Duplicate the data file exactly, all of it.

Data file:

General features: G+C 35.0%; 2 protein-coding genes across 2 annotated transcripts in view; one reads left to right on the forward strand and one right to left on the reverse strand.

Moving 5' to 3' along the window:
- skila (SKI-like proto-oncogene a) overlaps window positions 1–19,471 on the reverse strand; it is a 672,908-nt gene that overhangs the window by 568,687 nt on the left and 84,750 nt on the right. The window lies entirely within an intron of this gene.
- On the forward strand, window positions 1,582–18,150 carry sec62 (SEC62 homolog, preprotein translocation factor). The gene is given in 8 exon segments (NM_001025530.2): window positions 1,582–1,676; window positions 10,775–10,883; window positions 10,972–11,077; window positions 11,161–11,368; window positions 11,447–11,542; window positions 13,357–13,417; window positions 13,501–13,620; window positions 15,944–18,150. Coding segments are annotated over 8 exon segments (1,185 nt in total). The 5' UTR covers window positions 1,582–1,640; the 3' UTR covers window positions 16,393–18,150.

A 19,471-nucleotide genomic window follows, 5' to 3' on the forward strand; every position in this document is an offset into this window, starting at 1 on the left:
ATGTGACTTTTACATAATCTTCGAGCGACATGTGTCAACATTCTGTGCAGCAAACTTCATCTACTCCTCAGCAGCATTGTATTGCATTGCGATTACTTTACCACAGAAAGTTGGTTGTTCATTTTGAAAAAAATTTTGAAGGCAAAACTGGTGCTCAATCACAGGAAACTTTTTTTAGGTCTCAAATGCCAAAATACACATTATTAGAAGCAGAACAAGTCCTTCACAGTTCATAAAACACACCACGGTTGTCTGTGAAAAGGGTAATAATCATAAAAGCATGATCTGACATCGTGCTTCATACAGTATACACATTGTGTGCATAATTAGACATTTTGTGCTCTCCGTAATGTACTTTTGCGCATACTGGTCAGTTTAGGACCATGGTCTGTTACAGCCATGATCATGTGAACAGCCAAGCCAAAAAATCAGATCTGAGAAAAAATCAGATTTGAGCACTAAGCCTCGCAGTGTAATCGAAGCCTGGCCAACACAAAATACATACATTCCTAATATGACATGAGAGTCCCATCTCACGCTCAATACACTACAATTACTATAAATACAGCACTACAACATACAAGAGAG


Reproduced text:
General features: G+C 35.0%; 2 protein-coding genes across 2 annotated transcripts in view; one reads left to right on the forward strand and one right to left on the reverse strand.

Moving 5' to 3' along the window:
- skila (SKI-like proto-oncogene a) overlaps window positions 1–19,471 on the reverse strand; it is a 672,908-nt gene that overhangs the window by 568,687 nt on the left and 84,750 nt on the right. The window lies entirely within an intron of this gene.
- On the forward strand, window positions 1,582–18,150 carry sec62 (SEC62 homolog, preprotein translocation factor). The gene is given in 8 exon segments (NM_001025530.2): window positions 1,582–1,676; window positions 10,775–10,883; window positions 10,972–11,077; window positions 11,161–11,368; window positions 11,447–11,542; window positions 13,357–13,417; window positions 13,501–13,620; window positions 15,944–18,150. Coding segments are annotated over 8 exon segments (1,185 nt in total). The 5' UTR covers window positions 1,582–1,640; the 3' UTR covers window positions 16,393–18,150.

A 19,471-nucleotide genomic window follows, 5' to 3' on the forward strand; every position in this document is an offset into this window, starting at 1 on the left:
ATGTGACTTTTACATAATCTTCGAGCGACATGTGTCAACATTCTGTGCAGCAAACTTCATCTACTCCTCAGCAGCATTGTATTGCATTGCGATTACTTTACCACAGAAAGTTGGTTGTTCATTTTGAAAAAAATTTTGAAGGCAAAACTGGTGCTCAATCACAGGAAACTTTTTTTAGGTCTCAAATGCCAAAATACACATTATTAGAAGCAGAACAAGTCCTTCACAGTTCATAAAACACACCACGGTTGTCTGTGAAAAGGGTAATAATCATAAAAGCATGATCTGACATCGTGCTTCATACAGTATACACATTGTGTGCATAATTAGACATTTTGTGCTCTCCGTAATGTACTTTTGCGCATACTGGTCAGTTTAGGACCATGGTCTGTTACAGCCATGATCATGTGAACAGCCAAGCCAAAAAATCAGATCTGAGAAAAAATCAGATTTGAGCACTAAGCCTCGCAGTGTAATCGAAGCCTGGCCAACACAAAATACATACATTCCTAATATGACATGAGAGTCCCATCTCACGCTCAATACACTACAATTACTATAAATACAGCACTACAACATACAAGAGAG